TRIBAL AFRICAN ART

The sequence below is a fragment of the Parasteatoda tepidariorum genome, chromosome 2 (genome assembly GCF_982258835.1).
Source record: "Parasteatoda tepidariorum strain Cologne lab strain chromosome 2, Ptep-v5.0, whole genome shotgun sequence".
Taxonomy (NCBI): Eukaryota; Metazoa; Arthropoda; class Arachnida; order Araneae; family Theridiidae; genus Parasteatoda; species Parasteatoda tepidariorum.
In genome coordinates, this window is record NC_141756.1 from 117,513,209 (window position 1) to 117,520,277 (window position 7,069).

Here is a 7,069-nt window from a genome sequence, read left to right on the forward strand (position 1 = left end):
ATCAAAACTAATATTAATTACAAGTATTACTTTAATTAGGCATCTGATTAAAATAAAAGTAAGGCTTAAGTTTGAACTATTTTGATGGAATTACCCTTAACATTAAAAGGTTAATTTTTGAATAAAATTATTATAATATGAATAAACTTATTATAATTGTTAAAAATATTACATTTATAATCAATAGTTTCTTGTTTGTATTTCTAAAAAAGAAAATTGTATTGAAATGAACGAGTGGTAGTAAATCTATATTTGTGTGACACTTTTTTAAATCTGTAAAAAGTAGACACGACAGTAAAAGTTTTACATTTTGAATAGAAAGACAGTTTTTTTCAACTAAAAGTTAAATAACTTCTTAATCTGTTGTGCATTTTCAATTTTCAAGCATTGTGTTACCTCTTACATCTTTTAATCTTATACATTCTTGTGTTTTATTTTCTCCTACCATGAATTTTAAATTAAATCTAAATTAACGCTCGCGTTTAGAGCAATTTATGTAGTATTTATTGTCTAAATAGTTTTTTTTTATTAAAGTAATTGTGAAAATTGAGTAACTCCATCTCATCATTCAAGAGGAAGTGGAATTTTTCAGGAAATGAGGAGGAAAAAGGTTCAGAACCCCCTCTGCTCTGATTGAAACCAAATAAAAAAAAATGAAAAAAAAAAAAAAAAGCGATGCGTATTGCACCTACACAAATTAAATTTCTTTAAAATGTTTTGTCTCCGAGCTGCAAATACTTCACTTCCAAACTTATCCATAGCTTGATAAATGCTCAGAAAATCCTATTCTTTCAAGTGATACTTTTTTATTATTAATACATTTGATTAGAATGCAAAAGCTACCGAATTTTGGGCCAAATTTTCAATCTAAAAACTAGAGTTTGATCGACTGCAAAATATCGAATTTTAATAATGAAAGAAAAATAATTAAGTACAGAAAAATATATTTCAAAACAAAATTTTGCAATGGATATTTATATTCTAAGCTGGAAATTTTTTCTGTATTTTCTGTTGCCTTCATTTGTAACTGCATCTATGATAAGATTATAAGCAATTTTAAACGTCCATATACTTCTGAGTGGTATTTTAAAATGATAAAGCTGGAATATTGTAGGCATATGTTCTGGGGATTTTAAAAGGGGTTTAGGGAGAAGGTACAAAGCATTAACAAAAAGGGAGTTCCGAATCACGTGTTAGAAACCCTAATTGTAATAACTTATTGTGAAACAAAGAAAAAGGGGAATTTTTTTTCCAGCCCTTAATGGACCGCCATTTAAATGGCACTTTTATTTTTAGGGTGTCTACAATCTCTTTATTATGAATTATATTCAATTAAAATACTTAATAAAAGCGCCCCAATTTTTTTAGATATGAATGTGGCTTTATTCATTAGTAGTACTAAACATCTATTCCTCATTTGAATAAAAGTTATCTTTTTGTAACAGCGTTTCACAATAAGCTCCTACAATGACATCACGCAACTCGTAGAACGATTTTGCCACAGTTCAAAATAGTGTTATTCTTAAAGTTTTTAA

In Yoruba mythology the city of Ile-Ife is the navel of the world, the place where creation took place and the tradition of kingship began. There it was that the gods Oduduwa and Obatala descended from the heaven to create earth and its inhabitants. Oduduwa himself became the first ruler, oni, of Ile-Ife. To this day Yoruba kings trace ancestry to Oduduwa. Of all the centers of African art, there is none so remarkable for extraordinary accomplishments in many fields of art as the ancient town of Ife, the ritual center of the great Yoruba tribe of western Nigeria. Ife gave its name to this art. Ife art includes terra-cotta and bronze heads and busts, stone sculpture, stools and religious pieces carved in quartz, monumental granite monoliths, statues of humans and animals. Both the terra-cotta and bronze pieces belong to a series that has been interpreted by some specialists as idealized portraits, and occasionally a bust or a head has been identified as that of an oni or a dignitary. They date from 12th to the 15th. Ife style is reminiscent of that of Benin, which flourished in the 16th century. The bronze heads were cast by the melted wax method; their dimensions are near life-size and on some the whole facial area is covered with close parallel lines which, it is thought, may represent body marks of a particular kind. Surrounding the mouth and along the lower jaw, and also on top of the head, there are irregularly placed holes. It is assumed that these were for the purpose of adorning the head with some necklace-like ornament, marking the hair, beard and mustaches. Despite the disappearance of the people responsible for the ancient Ife art, people living on its territory continued to produce artwork inspired by the original masterpieces discovered during archeological excavations.